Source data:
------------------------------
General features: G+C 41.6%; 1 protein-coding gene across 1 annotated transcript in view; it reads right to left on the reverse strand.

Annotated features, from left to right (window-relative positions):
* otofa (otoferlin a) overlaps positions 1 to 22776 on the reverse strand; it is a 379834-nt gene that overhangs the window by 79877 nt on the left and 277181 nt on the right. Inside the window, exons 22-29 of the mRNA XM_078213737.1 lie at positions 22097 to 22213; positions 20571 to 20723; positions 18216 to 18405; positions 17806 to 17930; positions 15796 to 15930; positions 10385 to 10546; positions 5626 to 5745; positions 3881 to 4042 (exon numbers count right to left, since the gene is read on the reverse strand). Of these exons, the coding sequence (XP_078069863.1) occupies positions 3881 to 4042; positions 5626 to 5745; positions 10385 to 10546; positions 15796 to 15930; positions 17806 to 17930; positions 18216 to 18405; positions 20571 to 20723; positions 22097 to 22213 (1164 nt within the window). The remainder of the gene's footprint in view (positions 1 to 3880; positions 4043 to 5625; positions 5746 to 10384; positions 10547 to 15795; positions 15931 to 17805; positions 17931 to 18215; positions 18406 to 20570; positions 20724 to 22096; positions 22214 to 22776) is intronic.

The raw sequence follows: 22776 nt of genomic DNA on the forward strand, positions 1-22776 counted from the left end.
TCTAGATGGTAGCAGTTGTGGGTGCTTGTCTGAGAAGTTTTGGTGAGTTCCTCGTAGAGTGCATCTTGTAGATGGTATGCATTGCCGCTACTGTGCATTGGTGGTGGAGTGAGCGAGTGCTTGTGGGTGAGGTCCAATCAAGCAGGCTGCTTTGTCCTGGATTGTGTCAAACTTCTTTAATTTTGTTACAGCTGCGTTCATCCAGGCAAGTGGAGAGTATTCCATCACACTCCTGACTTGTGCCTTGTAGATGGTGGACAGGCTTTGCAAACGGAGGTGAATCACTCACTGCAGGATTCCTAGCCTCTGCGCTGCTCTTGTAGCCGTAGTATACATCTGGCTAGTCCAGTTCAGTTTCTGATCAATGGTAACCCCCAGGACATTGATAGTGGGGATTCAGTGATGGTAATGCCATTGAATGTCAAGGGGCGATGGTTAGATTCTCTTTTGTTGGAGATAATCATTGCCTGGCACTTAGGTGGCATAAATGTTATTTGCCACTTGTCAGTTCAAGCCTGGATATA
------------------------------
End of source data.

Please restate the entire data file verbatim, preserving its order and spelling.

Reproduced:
General features: G+C 41.6%; 1 protein-coding gene across 1 annotated transcript in view; it reads right to left on the reverse strand.

Annotated features, from left to right (window-relative positions):
* otofa (otoferlin a) overlaps positions 1 to 22776 on the reverse strand; it is a 379834-nt gene that overhangs the window by 79877 nt on the left and 277181 nt on the right. Inside the window, exons 22-29 of the mRNA XM_078213737.1 lie at positions 22097 to 22213; positions 20571 to 20723; positions 18216 to 18405; positions 17806 to 17930; positions 15796 to 15930; positions 10385 to 10546; positions 5626 to 5745; positions 3881 to 4042 (exon numbers count right to left, since the gene is read on the reverse strand). Of these exons, the coding sequence (XP_078069863.1) occupies positions 3881 to 4042; positions 5626 to 5745; positions 10385 to 10546; positions 15796 to 15930; positions 17806 to 17930; positions 18216 to 18405; positions 20571 to 20723; positions 22097 to 22213 (1164 nt within the window). The remainder of the gene's footprint in view (positions 1 to 3880; positions 4043 to 5625; positions 5746 to 10384; positions 10547 to 15795; positions 15931 to 17805; positions 17931 to 18215; positions 18406 to 20570; positions 20724 to 22096; positions 22214 to 22776) is intronic.

The raw sequence follows: 22776 nt of genomic DNA on the forward strand, positions 1-22776 counted from the left end.
TCTAGATGGTAGCAGTTGTGGGTGCTTGTCTGAGAAGTTTTGGTGAGTTCCTCGTAGAGTGCATCTTGTAGATGGTATGCATTGCCGCTACTGTGCATTGGTGGTGGAGTGAGCGAGTGCTTGTGGGTGAGGTCCAATCAAGCAGGCTGCTTTGTCCTGGATTGTGTCAAACTTCTTTAATTTTGTTACAGCTGCGTTCATCCAGGCAAGTGGAGAGTATTCCATCACACTCCTGACTTGTGCCTTGTAGATGGTGGACAGGCTTTGCAAACGGAGGTGAATCACTCACTGCAGGATTCCTAGCCTCTGCGCTGCTCTTGTAGCCGTAGTATACATCTGGCTAGTCCAGTTCAGTTTCTGATCAATGGTAACCCCCAGGACATTGATAGTGGGGATTCAGTGATGGTAATGCCATTGAATGTCAAGGGGCGATGGTTAGATTCTCTTTTGTTGGAGATAATCATTGCCTGGCACTTAGGTGGCATAAATGTTATTTGCCACTTGTCAGTTCAAGCCTGGATATA